Now, ahead of his likely victory a week on Saturday, Corbyn is under pressure from some MPs to reverse his stance. Barry Sheerman, the former education select commitee chair, told me that he wanted a "serious discussion" within the PLP about the return of the elections. While some support their reinstatement on principled grounds, others recognise that there is a tactical advantage in Corbyn's opponents winning a mandate from MPs. His hand would be further weakened (he has the declared support of just 14 of his Commons colleagues). 

But their reinstatement is not as simple as some suggest. One senior MP told me that those demanding their return "had not read the rule book". Miliband's decision to scrap the elections was subsequently approved at party conference meaning that only this body can revive them. A simple majority of MPs is not enough. 

With Corbyn planning to have a new team in place as soon as possible after his election, there is little prospect of him proposing such upheaval at this point. Meanwhile, Chuka Umunna has attracted much attention by refusing to rule out joining the left-winger's shadow cabinet if he changes his stances on nuclear disarmament, Nato, the EU and taxation (a lengthy list). Umunna is unlikely to remain on the frontbench but having previously pledged not to serve, he now recognises that there is value in being seen to at least engage with Corbyn. Were he to simply adopt a stance of aggression, he would risk being blamed if the backbencher failed. It is one example of how the party's modernisers recognise they need to play a smarter game. I explore this subject further in my column in tomorrow's NS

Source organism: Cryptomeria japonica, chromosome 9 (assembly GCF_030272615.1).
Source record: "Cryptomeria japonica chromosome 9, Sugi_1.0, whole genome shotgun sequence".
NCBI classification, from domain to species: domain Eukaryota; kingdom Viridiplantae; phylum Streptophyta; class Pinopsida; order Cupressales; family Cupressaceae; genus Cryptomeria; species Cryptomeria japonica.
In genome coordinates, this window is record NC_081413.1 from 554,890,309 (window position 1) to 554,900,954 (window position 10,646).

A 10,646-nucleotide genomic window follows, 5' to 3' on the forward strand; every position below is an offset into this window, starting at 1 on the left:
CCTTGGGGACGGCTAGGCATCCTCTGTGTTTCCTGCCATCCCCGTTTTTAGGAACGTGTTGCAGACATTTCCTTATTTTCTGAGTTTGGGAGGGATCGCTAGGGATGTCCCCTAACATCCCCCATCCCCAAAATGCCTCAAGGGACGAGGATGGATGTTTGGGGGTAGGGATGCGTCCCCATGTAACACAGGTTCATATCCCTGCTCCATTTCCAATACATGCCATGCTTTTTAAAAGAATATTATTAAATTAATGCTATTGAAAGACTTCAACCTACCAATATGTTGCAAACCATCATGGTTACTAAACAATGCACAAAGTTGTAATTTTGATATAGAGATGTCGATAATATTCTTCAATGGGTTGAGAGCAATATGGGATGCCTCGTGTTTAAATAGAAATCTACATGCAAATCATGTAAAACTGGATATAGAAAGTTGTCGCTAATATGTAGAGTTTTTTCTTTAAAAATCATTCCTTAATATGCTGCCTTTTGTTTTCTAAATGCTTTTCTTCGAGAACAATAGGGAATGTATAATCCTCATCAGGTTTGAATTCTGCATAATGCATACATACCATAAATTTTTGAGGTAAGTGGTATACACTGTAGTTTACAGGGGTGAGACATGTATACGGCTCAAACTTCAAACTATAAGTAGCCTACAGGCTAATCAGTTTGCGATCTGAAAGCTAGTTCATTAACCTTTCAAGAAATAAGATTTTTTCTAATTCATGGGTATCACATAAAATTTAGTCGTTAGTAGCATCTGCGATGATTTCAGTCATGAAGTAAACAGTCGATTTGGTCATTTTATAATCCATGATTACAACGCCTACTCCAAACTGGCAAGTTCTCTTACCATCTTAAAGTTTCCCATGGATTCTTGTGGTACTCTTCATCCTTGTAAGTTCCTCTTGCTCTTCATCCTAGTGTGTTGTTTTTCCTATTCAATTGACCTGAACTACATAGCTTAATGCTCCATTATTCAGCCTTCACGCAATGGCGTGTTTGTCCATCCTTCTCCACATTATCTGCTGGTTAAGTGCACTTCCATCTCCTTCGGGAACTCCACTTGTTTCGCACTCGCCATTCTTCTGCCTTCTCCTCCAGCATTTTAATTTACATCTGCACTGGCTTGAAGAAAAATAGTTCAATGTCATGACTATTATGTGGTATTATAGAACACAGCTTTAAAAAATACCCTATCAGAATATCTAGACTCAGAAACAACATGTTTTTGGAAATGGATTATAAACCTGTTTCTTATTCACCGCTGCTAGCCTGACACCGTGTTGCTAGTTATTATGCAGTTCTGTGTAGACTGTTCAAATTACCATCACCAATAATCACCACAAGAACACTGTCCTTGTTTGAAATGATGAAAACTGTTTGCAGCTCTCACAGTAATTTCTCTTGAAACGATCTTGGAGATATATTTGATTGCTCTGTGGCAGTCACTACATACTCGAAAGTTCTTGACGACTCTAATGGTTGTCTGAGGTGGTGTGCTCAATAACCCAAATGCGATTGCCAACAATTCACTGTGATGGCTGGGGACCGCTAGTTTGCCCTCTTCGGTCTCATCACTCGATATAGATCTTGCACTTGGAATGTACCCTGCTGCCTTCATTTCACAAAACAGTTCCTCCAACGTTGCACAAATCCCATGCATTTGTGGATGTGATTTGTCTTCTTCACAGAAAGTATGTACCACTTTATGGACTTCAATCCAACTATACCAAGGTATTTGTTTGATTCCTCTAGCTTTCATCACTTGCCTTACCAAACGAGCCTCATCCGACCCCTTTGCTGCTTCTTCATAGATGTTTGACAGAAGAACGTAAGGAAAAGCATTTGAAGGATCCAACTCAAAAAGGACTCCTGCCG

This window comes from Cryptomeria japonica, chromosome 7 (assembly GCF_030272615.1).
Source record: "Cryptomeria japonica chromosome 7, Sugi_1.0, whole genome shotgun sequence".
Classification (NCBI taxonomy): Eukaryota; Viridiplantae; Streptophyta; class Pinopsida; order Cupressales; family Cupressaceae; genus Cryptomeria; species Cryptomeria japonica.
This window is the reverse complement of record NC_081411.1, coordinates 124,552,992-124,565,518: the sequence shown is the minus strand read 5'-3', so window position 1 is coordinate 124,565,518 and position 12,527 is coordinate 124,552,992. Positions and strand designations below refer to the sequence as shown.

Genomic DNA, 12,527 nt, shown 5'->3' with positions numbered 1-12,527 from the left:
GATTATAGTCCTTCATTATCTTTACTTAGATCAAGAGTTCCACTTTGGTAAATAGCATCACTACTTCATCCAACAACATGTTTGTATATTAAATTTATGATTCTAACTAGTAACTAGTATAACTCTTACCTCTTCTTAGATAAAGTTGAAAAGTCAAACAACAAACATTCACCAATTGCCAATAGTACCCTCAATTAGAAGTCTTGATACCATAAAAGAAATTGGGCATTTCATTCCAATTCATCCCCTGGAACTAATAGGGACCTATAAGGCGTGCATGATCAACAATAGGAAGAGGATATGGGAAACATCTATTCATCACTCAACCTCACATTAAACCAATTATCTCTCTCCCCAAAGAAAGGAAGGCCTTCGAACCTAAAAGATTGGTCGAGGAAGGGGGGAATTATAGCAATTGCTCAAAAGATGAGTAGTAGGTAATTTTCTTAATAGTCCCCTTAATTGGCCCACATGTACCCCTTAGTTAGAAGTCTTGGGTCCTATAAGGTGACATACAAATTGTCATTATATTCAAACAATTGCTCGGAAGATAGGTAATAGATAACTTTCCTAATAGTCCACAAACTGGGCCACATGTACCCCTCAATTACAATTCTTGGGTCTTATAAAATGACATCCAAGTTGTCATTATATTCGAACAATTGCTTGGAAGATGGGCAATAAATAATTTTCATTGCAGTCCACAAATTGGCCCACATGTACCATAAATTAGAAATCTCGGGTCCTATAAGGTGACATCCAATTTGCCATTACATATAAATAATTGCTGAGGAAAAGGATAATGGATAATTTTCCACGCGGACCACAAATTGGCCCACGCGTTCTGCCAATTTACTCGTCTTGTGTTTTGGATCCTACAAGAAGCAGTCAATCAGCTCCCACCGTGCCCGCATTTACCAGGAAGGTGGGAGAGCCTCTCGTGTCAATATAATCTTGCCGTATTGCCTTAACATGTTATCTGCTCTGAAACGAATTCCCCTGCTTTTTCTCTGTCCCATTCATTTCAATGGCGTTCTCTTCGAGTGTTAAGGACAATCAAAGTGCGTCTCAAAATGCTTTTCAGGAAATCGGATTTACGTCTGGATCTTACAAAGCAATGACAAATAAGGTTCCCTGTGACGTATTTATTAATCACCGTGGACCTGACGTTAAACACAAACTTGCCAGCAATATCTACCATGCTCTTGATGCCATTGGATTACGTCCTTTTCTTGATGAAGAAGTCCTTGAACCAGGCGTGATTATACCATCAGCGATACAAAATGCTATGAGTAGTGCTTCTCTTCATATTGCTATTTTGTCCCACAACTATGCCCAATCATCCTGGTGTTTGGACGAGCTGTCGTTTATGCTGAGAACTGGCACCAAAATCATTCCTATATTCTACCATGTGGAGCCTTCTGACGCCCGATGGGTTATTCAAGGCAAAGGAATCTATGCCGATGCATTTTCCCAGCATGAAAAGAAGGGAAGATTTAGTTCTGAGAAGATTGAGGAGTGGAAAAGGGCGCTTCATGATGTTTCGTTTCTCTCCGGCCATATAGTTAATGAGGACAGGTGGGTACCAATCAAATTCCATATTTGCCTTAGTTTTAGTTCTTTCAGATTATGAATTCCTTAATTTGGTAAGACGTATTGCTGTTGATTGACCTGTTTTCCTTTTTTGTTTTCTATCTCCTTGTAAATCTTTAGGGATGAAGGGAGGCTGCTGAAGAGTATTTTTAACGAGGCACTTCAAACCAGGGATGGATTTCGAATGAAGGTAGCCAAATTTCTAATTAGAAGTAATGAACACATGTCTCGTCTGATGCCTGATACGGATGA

George Eaton is political editor of the New Statesman.